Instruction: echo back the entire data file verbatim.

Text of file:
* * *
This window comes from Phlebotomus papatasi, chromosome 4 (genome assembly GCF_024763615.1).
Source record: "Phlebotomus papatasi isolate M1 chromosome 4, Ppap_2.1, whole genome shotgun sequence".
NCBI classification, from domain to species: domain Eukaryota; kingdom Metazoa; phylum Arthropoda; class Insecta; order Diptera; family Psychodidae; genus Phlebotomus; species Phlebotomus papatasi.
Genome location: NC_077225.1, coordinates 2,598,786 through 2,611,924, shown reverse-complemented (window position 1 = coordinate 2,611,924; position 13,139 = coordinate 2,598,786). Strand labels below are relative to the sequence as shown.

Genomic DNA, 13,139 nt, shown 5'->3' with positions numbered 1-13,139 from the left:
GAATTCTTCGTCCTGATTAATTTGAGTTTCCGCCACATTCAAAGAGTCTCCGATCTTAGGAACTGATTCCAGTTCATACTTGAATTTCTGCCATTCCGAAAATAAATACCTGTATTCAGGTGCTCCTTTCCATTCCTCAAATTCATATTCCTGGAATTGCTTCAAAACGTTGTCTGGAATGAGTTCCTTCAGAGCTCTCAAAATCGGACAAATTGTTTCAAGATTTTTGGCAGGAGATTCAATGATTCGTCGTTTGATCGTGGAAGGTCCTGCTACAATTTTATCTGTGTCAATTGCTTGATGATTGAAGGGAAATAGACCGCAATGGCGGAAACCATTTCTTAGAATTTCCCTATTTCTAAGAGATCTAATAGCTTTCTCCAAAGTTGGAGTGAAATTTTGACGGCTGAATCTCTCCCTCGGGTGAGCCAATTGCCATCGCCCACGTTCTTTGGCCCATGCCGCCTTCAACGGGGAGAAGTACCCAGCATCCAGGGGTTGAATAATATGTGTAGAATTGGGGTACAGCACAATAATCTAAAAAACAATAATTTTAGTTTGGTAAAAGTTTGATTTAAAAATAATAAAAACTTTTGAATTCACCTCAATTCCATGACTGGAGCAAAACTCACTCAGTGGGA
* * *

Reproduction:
This window comes from Phlebotomus papatasi, chromosome 4 (genome assembly GCF_024763615.1).
Source record: "Phlebotomus papatasi isolate M1 chromosome 4, Ppap_2.1, whole genome shotgun sequence".
NCBI classification, from domain to species: domain Eukaryota; kingdom Metazoa; phylum Arthropoda; class Insecta; order Diptera; family Psychodidae; genus Phlebotomus; species Phlebotomus papatasi.
Genome location: NC_077225.1, coordinates 2,598,786 through 2,611,924, shown reverse-complemented (window position 1 = coordinate 2,611,924; position 13,139 = coordinate 2,598,786). Strand labels below are relative to the sequence as shown.

Genomic DNA, 13,139 nt, shown 5'->3' with positions numbered 1-13,139 from the left:
GAATTCTTCGTCCTGATTAATTTGAGTTTCCGCCACATTCAAAGAGTCTCCGATCTTAGGAACTGATTCCAGTTCATACTTGAATTTCTGCCATTCCGAAAATAAATACCTGTATTCAGGTGCTCCTTTCCATTCCTCAAATTCATATTCCTGGAATTGCTTCAAAACGTTGTCTGGAATGAGTTCCTTCAGAGCTCTCAAAATCGGACAAATTGTTTCAAGATTTTTGGCAGGAGATTCAATGATTCGTCGTTTGATCGTGGAAGGTCCTGCTACAATTTTATCTGTGTCAATTGCTTGATGATTGAAGGGAAATAGACCGCAATGGCGGAAACCATTTCTTAGAATTTCCCTATTTCTAAGAGATCTAATAGCTTTCTCCAAAGTTGGAGTGAAATTTTGACGGCTGAATCTCTCCCTCGGGTGAGCCAATTGCCATCGCCCACGTTCTTTGGCCCATGCCGCCTTCAACGGGGAGAAGTACCCAGCATCCAGGGGTTGAATAATATGTGTAGAATTGGGGTACAGCACAATAATCTAAAAAACAATAATTTTAGTTTGGTAAAAGTTTGATTTAAAAATAATAAAAACTTTTGAATTCACCTCAATTCCATGACTGGAGCAAAACTCACTCAGTGGGA